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decisions, and so that it would not be choked by so many of the mistakes which are now made at first instance.

I wholly agree with the reasons given by the noble Lord, Lord Goodhart, for retaining three-member tribunals--although I suspect that, since I am not moving his amendment, it would be out of order for me to say so.

The importance of a legal expertise is one which, as the noble Baroness, Lady Anelay, pointed out, has occasioned great anxiety to a whole range of people and a very large number of experienced and wise NGOs. It is also a matter on which the Council on Tribunals has been pressing the department, as will be apparent to anyone who read our last annual report.

I understand that there are some cases which require an expertise which does not consist of a legal training. Of course some cases require a medical or actuarial expertise. In a three-member tribunal there would be no difficulty in accommodating that. However, that does not render a legal expertise unnecessary. The functions were described by the noble Baroness and the noble Lord, Lord Goodhart--identifying the issue to be decided; ruling on the relevance of a particular piece of evidence; spotting where there is no evidence of some essential factor; extracting information from a witness while putting him or her at their ease; affording everyone an opportunity to address the arguments; and analysing the issues and the evidence at the conclusion of the hearing. Those skills in themselves constitute an expertise. If I may say so, it is an expertise which is most frequently found among lawyers. As the noble Baroness said, it is not found exclusively among lawyers. It is not found among all lawyers. But if we had the statistics, and if there were a way of defining the necessary terms, I believe it is most frequently found among lawyers.

I am the last to denigrate the importance of training. However, I do not believe that training is always a substitute for experience in exercising those skills. It may augment it. I do not believe it will replace it.

If dispensing with a legal qualification is led by budgetary considerations--and that may be an unworthy thought on my part--I wonder how many judicial reviews will take place before it becomes clear that it was a poor economy. I hope that my noble and learned friend will find it possible to reflect further on this issue.

Earl Russell: I had fortunately intended, before we discovered a pre-emption which I should have foreseen, to say that there is a continual read-across between the arguments for a lawyer and chairman, and for three-member panels. In a perfect world, those arguments are entirely complementary; they go with each other. In the world of the second best, they are mutually exclusive.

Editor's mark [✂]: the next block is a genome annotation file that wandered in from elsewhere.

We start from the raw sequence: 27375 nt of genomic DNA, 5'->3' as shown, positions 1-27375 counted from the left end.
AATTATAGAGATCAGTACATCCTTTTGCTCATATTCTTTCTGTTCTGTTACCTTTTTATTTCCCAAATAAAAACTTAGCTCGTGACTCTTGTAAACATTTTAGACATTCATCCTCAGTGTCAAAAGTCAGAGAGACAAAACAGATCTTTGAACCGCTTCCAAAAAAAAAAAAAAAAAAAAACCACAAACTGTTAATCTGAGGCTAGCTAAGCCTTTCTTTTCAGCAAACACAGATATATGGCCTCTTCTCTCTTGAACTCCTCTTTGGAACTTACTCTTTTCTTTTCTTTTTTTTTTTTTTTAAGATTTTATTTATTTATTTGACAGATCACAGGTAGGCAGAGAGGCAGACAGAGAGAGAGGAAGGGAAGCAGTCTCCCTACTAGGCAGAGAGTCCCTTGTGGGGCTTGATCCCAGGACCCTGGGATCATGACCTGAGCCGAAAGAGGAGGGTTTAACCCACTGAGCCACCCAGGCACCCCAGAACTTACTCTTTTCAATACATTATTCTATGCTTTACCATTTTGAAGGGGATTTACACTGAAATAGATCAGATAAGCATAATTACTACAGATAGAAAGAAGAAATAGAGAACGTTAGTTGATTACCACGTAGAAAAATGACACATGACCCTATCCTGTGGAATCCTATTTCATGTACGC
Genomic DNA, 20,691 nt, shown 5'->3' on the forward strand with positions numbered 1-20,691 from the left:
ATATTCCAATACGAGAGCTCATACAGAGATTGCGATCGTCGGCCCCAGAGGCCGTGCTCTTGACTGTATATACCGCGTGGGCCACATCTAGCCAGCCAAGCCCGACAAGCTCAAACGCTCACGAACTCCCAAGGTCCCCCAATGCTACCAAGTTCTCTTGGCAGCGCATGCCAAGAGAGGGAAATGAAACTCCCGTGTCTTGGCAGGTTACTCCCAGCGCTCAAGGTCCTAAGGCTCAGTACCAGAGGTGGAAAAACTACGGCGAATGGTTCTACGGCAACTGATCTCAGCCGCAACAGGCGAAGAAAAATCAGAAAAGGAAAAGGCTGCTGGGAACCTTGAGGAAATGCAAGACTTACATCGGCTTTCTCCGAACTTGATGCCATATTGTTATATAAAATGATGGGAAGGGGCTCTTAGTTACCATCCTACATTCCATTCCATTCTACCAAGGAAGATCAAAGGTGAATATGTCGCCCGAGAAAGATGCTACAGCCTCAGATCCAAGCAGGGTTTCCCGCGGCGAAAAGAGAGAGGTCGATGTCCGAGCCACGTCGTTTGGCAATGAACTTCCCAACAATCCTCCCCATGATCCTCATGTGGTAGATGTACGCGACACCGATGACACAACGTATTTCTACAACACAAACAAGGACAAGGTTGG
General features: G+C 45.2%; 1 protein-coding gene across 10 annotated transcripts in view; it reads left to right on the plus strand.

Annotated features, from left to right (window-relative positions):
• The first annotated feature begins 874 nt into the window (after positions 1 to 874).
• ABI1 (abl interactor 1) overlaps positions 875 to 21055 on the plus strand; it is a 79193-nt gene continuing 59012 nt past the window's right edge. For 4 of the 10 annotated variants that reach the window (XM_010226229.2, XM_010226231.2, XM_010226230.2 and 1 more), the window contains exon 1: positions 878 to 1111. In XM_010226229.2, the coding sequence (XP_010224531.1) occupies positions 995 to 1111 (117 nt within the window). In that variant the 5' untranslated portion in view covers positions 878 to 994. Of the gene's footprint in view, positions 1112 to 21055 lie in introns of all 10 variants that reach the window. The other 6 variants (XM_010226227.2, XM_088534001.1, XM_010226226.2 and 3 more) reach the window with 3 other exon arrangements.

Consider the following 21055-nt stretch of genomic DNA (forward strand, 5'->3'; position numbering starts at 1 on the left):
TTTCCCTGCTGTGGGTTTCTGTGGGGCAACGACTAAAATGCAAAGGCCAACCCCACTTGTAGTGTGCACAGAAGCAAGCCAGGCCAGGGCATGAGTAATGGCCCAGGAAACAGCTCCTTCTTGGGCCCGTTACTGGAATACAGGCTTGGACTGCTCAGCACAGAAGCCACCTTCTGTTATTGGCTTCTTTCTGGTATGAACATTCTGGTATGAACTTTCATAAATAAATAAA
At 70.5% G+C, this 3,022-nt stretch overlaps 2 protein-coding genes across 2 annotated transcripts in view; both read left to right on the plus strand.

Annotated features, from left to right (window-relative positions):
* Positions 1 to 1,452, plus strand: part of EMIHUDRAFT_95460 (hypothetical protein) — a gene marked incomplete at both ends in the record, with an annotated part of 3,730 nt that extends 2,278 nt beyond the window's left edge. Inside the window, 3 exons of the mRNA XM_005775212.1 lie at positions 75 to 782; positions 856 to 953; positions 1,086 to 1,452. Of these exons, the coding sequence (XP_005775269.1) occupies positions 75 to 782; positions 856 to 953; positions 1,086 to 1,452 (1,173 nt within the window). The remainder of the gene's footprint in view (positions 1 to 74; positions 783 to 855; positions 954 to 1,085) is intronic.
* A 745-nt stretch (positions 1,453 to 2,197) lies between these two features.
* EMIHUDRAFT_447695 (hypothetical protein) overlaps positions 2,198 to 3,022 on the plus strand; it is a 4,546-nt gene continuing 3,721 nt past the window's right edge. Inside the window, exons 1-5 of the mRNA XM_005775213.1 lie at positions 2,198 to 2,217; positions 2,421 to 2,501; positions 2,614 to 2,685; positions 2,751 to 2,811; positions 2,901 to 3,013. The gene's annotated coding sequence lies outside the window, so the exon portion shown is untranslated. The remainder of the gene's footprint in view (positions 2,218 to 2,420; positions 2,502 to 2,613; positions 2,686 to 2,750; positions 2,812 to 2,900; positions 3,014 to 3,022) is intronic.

If I should develop arguments against the case made by the noble Baroness, Lady Anelay, in moving her amendment, it is not because I disagree with anything she said; I think she put her case extremely well and extremely persuasively. But her amendment envisages a second-best, single-person tribunal. If we are to have a

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single-person tribunal, it must be conducted by a lawyer because no one else is capable of the range. If we accept the noble Baroness's amendment, we shall lose the skill of a medical member, who will be extremely important in many types of appeal. For example, I do not look forward to an appeal on incapacity benefit with no medical member on the panel.

If we are to have a choice of different types of panel, this will give an importance to the sift of appeals which it has not had before. This is something to which Judge Bassingthwaighte has drawn attention. When all appeals go to fairly similar types of panel, with three members including at least one lawyer, it may not be a disaster if the wrong selection is made because it can be recovered from. But where only one member conducts the panel, the selection of the wrong type of person may fatally pre-empt the outcome of the appeal.

I know that it is thought that it may be obvious on the papers what the case will be like, but I am reminded of a story told in this Chamber by the noble Lord, Lord Mishcon, a few weeks ago in the debate on legal aid. He remembered a case immediately after he qualified when someone came into his office who wanted to sue for damages because he had been run over while walking along the pavement. The noble Lord said that the words res ipsa loquitur rose unbidden to his mind. He said that for the only time in his career he assured a client that he was certain of success. He never did it again because he discovered immediately proceedings commenced that the driver of the car which had run over his client had had a heart attack shortly before the collision and therefore could not be held responsible for what he did. That goes to show that decisions made at the stage of sift of the papers may be very wrong indeed, that therefore a selection of a panel made on the strength of those reflections on the papers may be equally disastrously wrong and that that may well pre-empt the result of the case.

That brings me to the other point made by Judge Bassingthwaighte about the importance of the fair-trial provisions of the European Convention on Human Rights. I am not aware of any case law on whether the fair-trial provisions as understood in convention law necessarily require the presence of a lawyer, but I do not think that it would be a good idea for this country to have that issue decided for the first time. When I lived in New York my lawyer there once advised me, "Never be a lawyer's interesting case". I believe that that is also good advice for Her Majesty's Government. Therefore I too very much hope that the whole of this issue will be looked at again with some care.